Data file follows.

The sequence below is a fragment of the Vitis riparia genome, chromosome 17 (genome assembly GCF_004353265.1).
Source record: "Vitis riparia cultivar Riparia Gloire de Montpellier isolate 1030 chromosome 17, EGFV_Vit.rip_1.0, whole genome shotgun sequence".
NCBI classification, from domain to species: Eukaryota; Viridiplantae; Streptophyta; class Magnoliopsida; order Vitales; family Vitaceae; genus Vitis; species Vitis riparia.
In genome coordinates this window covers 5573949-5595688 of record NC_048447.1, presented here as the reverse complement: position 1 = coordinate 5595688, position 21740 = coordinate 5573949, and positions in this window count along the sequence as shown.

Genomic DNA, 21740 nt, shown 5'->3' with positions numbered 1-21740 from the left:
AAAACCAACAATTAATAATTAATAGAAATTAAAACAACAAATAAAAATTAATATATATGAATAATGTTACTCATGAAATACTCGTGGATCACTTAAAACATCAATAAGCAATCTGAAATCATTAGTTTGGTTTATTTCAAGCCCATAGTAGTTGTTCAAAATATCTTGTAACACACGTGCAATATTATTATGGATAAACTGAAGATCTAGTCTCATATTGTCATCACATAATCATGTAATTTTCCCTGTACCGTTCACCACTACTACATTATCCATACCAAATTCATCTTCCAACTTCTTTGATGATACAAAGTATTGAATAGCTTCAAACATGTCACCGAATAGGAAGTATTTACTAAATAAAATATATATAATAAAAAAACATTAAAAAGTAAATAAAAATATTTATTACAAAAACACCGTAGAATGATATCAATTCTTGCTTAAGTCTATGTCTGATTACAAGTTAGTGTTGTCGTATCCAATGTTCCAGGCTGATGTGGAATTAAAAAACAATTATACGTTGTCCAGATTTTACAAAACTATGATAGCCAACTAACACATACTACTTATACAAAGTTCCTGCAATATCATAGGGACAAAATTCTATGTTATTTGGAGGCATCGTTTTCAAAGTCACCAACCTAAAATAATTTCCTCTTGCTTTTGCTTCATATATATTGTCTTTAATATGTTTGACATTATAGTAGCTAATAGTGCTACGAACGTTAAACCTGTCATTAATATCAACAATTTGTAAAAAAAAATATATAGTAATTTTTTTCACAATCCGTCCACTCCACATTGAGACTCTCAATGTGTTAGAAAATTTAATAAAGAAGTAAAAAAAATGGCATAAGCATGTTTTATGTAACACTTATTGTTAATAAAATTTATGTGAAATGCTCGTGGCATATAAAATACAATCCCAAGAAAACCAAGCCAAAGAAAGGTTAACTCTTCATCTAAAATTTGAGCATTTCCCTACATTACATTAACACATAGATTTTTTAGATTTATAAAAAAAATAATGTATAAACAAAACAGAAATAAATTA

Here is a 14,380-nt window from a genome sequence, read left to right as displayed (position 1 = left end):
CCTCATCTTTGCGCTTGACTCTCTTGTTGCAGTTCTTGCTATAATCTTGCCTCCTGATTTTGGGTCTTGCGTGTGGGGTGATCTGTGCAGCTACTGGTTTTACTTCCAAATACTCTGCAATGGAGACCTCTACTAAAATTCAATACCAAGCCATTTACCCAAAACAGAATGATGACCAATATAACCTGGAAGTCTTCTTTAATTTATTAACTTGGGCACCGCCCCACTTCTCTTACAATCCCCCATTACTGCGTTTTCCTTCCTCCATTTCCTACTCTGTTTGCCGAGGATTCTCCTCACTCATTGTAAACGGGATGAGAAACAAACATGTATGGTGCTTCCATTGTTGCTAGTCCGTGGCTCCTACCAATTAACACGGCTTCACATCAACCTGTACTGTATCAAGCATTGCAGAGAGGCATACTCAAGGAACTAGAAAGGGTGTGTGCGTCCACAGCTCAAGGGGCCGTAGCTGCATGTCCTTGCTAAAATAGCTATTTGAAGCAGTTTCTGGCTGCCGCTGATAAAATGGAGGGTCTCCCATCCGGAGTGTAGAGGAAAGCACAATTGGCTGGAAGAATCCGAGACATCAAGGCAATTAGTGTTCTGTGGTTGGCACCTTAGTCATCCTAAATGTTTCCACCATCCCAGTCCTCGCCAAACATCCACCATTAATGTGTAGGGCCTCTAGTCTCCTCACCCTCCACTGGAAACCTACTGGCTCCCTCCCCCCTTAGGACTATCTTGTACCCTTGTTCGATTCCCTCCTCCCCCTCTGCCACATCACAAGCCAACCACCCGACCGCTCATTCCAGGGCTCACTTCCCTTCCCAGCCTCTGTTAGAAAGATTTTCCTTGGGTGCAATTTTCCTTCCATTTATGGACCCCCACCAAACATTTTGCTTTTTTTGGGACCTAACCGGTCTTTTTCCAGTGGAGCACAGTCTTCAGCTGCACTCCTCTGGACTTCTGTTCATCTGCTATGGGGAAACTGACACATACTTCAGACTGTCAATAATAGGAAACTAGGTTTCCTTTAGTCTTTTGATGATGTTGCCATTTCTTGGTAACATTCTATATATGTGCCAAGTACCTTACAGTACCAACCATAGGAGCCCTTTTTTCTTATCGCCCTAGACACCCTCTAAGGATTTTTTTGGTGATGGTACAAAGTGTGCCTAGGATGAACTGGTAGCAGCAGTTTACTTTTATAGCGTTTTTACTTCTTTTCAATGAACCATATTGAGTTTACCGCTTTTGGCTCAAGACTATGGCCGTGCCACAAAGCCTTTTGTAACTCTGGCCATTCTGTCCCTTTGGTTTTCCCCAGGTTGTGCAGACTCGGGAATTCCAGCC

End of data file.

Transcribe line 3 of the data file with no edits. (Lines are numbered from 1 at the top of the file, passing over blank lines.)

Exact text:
NCBI classification, from domain to species: Eukaryota; Viridiplantae; Streptophyta; class Magnoliopsida; order Vitales; family Vitaceae; genus Vitis; species Vitis riparia.